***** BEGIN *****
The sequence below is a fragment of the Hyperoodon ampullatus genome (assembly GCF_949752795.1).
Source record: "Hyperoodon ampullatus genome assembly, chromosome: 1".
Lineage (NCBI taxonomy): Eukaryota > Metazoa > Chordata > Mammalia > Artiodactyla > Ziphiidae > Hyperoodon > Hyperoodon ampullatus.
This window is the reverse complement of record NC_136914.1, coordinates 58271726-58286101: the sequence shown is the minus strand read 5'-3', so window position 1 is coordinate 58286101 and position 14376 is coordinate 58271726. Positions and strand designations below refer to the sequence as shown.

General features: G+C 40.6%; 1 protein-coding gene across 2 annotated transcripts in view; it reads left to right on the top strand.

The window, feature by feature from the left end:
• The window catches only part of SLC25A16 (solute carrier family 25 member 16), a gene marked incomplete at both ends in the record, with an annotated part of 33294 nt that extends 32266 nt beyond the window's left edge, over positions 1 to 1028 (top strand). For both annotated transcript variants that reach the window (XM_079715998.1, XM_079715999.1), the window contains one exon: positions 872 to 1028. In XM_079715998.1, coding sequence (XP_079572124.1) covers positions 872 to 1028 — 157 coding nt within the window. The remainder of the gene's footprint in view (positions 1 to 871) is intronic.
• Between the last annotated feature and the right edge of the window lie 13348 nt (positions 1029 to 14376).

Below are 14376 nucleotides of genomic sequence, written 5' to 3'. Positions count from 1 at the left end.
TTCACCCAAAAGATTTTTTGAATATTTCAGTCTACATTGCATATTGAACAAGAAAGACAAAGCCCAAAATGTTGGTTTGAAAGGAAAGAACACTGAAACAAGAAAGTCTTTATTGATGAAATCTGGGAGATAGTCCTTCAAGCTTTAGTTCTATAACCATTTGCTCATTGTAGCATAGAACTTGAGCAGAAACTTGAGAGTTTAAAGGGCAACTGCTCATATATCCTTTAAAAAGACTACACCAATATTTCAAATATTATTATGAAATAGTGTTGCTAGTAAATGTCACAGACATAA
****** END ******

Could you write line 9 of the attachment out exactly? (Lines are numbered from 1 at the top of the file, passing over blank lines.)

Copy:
Below are 14376 nucleotides of genomic sequence, written 5' to 3'. Positions count from 1 at the left end.